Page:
After 13 years of youth ministry in my current church, I made a shift to a young adult discipleship position. I still have a vested interest in the success of our youth ministry because…
…I believe it grows disciples.
…I supervise the youth ministry staff.
…my daughter is a member of the youth group.
Things on the dad side are a little different. Time and space away from the youth ministry has given me an appreciation for the most important things from the parent side of life.
Weekly vs Large Event/Trip
As a youth pastor, I spent a large chunk of my ministry time planning for the “next” large event. As a dad, I desire something different. I want my daughter to engage in discipleship in the rhythms of her life with the people she knows in the places that she lives.
I have no doubt that my daughter will have the time of her life at Beach Camp. She will be challenged to grow in her faith and it will be a mountaintop experience that will shape her for years to come. We will budget as a family to make sure she can get there. However, I want my daughter to be just as cognizant of God’s presence at home, in the hallways of her school, and in her extra-curricular activities. I want our youth ministry to put the same kind of effort and resources into weekly ministry opportunities as they would into planning for mission trips or retreats.
Known and Nurtured
I want my child known and greeted by the adults working in the ministry. I want someone to lovingly ask, “How are you and Jesus?” and actually await an answer. I want others to pray for her and with her and over her. I want her surrounded by adults who share faith with joy, encounter doubt with hope, and model a life in Christ.
I want her arrival into ministry venues to be noticed and celebrated. I want the youth team to recognize the “big days” like the first day of school, when she gets her license, when she breaks up with a boyfriend, or when she is taking the ACT.
I want the ministry to “miss” her when she is absent. I want our mailbox filled with silly postcards asking for her return. I want her phone blowing up with texts by friends and leaders who recognize when she is absent and tell her she is missed.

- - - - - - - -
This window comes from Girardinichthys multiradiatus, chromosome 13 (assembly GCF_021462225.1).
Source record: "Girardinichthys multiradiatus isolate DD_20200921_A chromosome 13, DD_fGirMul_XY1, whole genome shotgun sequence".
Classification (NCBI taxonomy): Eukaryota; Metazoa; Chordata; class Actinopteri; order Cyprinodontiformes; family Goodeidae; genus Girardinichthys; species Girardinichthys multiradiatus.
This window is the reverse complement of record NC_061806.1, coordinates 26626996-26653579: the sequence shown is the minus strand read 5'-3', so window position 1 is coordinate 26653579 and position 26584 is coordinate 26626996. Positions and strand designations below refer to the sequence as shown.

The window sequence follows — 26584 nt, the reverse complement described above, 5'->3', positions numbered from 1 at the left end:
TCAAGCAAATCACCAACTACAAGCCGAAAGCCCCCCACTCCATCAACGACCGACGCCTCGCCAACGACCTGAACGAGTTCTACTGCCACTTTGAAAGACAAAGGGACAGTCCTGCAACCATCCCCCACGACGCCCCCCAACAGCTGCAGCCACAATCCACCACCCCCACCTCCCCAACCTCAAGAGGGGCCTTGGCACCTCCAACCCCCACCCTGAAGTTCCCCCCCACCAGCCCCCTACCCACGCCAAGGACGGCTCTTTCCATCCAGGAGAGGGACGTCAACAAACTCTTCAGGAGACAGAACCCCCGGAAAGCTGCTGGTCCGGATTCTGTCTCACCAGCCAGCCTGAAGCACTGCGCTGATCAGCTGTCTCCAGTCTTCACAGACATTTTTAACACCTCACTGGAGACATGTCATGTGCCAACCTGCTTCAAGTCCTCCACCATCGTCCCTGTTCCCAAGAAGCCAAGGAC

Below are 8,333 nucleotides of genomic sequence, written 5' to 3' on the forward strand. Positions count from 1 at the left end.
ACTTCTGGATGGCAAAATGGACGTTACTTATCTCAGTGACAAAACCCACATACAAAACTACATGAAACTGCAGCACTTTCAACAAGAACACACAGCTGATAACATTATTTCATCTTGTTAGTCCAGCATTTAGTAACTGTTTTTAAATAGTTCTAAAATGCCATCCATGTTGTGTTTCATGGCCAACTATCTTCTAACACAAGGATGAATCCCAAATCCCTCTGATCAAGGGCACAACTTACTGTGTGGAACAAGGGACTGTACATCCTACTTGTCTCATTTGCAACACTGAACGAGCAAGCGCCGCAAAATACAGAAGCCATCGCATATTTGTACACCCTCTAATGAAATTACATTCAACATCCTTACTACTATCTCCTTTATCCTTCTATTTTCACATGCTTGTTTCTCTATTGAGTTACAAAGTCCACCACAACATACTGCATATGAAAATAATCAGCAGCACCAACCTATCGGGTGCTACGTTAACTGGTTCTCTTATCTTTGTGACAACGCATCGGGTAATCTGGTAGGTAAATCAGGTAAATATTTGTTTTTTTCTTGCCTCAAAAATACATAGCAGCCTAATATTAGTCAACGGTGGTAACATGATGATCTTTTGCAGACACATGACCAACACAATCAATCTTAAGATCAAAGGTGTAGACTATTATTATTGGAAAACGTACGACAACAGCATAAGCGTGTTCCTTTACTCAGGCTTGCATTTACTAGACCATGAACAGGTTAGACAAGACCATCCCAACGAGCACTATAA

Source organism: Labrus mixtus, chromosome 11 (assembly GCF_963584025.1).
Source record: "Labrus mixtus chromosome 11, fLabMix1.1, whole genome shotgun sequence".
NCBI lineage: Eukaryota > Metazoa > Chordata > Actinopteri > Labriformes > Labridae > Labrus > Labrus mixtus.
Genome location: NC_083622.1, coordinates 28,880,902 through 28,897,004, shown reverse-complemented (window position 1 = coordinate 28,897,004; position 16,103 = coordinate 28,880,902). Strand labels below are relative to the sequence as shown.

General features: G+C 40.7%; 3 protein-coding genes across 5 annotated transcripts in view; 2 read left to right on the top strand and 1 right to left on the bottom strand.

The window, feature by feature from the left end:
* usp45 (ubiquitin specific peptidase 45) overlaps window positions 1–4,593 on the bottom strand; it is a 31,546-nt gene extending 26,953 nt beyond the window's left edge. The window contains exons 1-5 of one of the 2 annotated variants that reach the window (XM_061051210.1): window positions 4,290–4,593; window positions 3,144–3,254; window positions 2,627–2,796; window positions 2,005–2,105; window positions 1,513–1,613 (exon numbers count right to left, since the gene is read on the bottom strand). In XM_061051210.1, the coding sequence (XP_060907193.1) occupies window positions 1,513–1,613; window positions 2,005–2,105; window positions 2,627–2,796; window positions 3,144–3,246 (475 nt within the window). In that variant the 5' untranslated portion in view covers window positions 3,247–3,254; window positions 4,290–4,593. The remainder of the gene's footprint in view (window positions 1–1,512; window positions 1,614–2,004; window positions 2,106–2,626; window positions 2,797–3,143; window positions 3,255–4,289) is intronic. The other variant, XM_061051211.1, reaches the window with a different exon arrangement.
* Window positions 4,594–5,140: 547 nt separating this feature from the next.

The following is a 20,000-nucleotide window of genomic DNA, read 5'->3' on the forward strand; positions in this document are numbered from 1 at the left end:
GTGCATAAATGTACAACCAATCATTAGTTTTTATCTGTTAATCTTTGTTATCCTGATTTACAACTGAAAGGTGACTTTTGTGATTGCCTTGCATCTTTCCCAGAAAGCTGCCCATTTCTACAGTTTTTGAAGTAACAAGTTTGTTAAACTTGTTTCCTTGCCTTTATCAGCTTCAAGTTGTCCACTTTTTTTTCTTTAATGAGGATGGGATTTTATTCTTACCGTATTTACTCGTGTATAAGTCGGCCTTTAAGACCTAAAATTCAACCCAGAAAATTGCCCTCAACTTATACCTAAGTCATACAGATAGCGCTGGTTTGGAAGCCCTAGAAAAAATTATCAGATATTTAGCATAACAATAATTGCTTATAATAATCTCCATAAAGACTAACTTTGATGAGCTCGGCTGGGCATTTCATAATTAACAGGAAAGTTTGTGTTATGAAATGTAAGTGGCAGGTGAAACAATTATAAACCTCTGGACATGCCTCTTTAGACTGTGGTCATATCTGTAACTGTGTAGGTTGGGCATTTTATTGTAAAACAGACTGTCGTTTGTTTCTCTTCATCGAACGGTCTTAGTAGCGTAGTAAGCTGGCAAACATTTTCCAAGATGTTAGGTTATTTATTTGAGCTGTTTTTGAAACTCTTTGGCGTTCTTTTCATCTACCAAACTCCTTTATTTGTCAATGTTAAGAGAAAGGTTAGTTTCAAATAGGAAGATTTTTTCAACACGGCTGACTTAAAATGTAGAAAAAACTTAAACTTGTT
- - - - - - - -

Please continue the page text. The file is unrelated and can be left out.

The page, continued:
I want her to have physical reminders of other’s care as well. Safe-Sanctuary-approved open-faced sandwich hugs are fine, but high fives, fist bumps, and head noggins are good too.
Not Perfect but Healthy Communication
My home is not perfect and I don’t expect our youth ministry to be either. We love each other of course, but we hit .300 a lot in my home. That is pretty good in baseball, but I would like us to do better as a family in things like communication, sharing schedules, and making meal times.
I want the youth ministry to communicate consistently as well. Communicate what?
I want to know the vision for the youth ministry and for my kid. I want to know big dates (camps, trips, and retreats), and I want to know small things (where to drop off canned goods for the food drive). I want to know the ways I can partner with the plans for the youth ministry. I just want to KNOW. I don’t care what avenue the communication comes as long as it is consistent, clear, and dates are confirmed.
I Want Her to be Disoriented
Jonah and the whale (I know it was a big fish) was a cute story in the children’s ministry, but my daughter is old enough to talk about Jonah being racist and wanting to see a whole city wiped off the map!
I want her to be disoriented in the context of the youth ministry community as she encounters scripture and wrestles with contemporary issues. The Word disorients and shapes. I want her in the Word. As a dad, I am not as concerned that she learns “principles for Christian living” as I am that she glimpses the heart of God and it causes her to reflect on her own.
It is a trapeze act to move from childlike faith to adult faith. I trust that she let’s go of the easy answers of childhood and gets “caught” by a loving community that is committed to honestly engaging the Word and peering through it to see Christ’s heart as well.
I Want Her to Know Who She Is
I’ve never seen a generation that is so intent on establishing identity. In a culture that features shifting sand and grasping for straws, I desire for my daughter to stand on solid ground. I need the help of the youth ministry to remind her who she is. So, every chance you get please remind her…
…that she is a child of God.
…that she is a disciple of Jesus.
…that she has gifts to use for the benefit of others.
…that she is living in the epic narrative of God and that her life has meaning and a purpose.
And lastly, I know you love her, but please let her know on occasion that you like her as well.
The good news for me is that we have this kind of youth ministry. As a Dad, I long for this kind of youth ministry for other parents as well.
Tony Akers has been in ministry to youth and families for three decades. He is a graduate of Asbury Theological Seminary and is in his 15th year of ministry at Trinity United Methodist Church in Huntsville, Alabama where he supervises the youth ministry and serves as the Director of Disciple Life.